In physics it is useful to interpret certain terms of a physical theory as causes and other terms as effects. Thus, in classical (Newtonian) mechanics a cause may be represented by a force acting on a body, and an effect by the acceleration which follows as quantitatively explained by Newton's second law. For different physical theories the notions of cause and effect may be different. For instance, in Aristotelian physics the effect is not said to be acceleration but to be velocity (one must push a cart twice as hard in order to have its velocity doubled). In the general theory of relativity, too, acceleration is not an effect (since it is not a generally relativistic vector); the general relativistic effects comparable to those of Newtonian mechanics are the deviations from geodesic motion in curved spacetime. Also, the meaning of "uncaused motion" is dependent on the theory being employed: for Aristotle it is (absolute) rest, for Newton it is inertial motion (constant velocity with respect to an inertial frame of reference), in the general theory of relativity it is geodesic motion (to be compared with frictionless motion on the surface of a sphere at constant tangential velocity along a great circle). So what constitutes a "cause" and what constitutes an "effect" depends on the total system of explanation in which the putative causal sequence is embedded.
A formulation of physical laws in terms of cause and effect is useful for the purposes of explanation and prediction. For instance, in Newtonian mechanics an observed acceleration can be explained by reference to an applied force. So Newton's second law can be used to predict the force necessary to realize a desired acceleration.
In classical physics a cause should always precede its effect. In relativity theory this requirement is strengthened[why?] so as to limit causes to the back (past) light cone of the event to be explained (the "effect"); nor can an event be a cause of any event outside the former event's front (future) light cone. These restrictions are consistent with the grounded belief (or assumption) that causal influences cannot travel faster than the speed of light and/or backwards in time.
Another requirement, at least valid at the level of human experience, is that cause and effect be mediated across space and time (requirement of contiguity). This requirement has been very influential in the past, in the first place as a result of direct observation of causal processes (like pushing a cart), in the second place as a problematic aspect of Newton's theory of gravitation (attraction of the earth by the sun by means of action at a distance) replacing mechanistic proposals like Descartes' vortex theory; in the third place as an incentive to develop dynamic field theories (e.g., Maxwell's electrodynamics and Einstein's general theory of relativity) restoring contiguity in the transmission of influences in a more successful way than did Descartes' theory.
The empiricists' aversion to metaphysical explanations (like Descartes' vortex theory) lends heavy influence against the idea of the importance of causality. Causality has accordingly sometimes been downplayed (e.g., Newton's "Hypotheses non fingo"). According to Ernst Mach the notion of force in Newton's second law was pleonastic, tautological and superfluous. Indeed it is possible to consider the Newtonian equations of motion of the gravitational interaction between the sun (s) and a planet (p),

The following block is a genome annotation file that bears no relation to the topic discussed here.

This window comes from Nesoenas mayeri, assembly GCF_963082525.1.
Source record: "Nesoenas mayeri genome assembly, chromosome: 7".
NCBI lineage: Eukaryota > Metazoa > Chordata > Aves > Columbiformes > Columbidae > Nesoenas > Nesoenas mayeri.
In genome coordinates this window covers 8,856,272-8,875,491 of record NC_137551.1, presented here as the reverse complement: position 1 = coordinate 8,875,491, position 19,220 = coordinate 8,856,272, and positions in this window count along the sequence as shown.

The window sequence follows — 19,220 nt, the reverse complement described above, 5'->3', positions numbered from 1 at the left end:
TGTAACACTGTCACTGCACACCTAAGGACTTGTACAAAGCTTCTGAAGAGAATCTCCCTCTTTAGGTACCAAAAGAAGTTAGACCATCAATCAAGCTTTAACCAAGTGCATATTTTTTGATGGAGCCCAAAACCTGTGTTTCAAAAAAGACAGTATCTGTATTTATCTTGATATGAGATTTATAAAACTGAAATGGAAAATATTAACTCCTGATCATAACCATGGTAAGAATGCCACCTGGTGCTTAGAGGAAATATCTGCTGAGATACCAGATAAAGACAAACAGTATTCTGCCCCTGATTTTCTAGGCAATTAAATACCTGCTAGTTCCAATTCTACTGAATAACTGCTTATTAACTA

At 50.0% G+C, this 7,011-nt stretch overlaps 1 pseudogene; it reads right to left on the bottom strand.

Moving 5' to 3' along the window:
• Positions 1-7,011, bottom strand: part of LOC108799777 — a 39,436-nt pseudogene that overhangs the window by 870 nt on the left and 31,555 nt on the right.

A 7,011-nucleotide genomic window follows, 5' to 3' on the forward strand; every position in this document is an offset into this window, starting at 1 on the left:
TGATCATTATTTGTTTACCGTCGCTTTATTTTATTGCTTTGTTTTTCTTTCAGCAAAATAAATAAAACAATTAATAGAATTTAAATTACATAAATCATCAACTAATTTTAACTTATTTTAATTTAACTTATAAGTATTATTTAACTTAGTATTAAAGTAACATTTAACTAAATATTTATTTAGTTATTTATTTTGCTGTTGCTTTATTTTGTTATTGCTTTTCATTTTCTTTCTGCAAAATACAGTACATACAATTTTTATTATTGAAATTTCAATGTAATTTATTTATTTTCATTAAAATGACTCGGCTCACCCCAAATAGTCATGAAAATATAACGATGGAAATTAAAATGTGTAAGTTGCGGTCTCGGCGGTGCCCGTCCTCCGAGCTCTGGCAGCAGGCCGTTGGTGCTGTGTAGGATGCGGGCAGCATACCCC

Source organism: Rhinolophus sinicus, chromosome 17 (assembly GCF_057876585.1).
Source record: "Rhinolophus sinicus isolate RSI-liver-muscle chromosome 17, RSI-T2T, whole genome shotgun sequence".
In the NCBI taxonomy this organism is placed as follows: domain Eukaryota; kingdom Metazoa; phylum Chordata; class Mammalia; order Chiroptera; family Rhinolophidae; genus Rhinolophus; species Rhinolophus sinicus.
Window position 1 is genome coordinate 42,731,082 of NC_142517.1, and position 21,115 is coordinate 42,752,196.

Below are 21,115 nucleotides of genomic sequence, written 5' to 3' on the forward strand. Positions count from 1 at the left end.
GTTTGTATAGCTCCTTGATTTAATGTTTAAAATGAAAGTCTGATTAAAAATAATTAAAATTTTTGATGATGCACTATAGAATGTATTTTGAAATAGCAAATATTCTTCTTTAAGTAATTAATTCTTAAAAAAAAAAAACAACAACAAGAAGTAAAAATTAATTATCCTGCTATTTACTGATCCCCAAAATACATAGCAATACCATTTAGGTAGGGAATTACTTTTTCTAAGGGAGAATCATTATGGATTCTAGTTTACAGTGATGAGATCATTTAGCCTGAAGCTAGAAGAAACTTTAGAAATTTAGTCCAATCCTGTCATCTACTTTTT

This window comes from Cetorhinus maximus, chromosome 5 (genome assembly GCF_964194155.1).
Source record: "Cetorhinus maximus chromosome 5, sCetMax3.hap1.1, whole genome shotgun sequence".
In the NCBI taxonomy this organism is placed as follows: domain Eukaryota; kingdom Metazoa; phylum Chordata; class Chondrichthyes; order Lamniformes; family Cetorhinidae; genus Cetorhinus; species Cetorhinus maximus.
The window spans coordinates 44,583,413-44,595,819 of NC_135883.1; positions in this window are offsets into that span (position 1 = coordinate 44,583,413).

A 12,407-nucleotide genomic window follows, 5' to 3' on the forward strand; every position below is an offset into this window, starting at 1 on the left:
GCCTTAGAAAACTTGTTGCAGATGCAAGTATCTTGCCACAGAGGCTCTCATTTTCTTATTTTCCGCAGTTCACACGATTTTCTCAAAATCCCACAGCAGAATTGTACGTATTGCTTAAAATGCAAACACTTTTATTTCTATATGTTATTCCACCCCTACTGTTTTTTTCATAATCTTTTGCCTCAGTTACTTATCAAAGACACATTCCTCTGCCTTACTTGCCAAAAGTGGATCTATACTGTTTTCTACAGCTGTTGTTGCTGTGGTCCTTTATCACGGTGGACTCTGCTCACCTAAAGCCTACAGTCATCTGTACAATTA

as two coupled equations describing the positions and of planet and sun, without interpreting the right hand sides of these equations as forces; the equations just describe a process of interaction, without any necessity to interpret the sun as the cause of the motion of the planet (or vice versa), and allow one to predict the states of the system s+p at later (as well as earlier) times.
The ordinary situations in which humans singled out some factors in a physical interaction as being prior and therefore supplying the "because" of the interaction were often ones in which humans decided to bring about some state of affairs and directed their energies to producing that state of affairs—a process that took time to establish and left a new state of affairs that persisted beyond the time of activity of the actor. It would be difficult and pointless, however, to explain the motions of binary stars with respect to each other in that way.
The possibility of such a time-independent view is at the basis of the deductive-nomological (D-N) view of scientific explanation, considering an event to be explained if it can be subsumed under a scientific law. In the D-N view, a physical state is considered to be explained if, applying the (deterministic) law, it can be derived from given initial conditions. (Such initial conditions could include the momenta and distance from each other of binary stars at any given moment.) Such 'explanation by determinism' is sometimes referred to as causal determinism. A disadvantage of the D-N view is that causality and determinism are more or less identified. Thus, in classical physics, it was assumed that all events are caused by earlier ones according to the known laws of nature, culminating in Pierre-Simon Laplace's claim that if the current state of the world were known with precision, it could be computed for any time in the future or the past (see Laplace's demon). However, this is usually referred to as Laplace determinism (rather than `Laplace causality') because it hinges on determinism in mathematical models as dealt with in the mathematical Cauchy problem. Confusion of causality and determinism is particularly acute in quantum mechanics, this theory being acausal (in consequence of its inability to provide descriptions of the causes of all actually observed effects) but deterministic in the mathematical sense.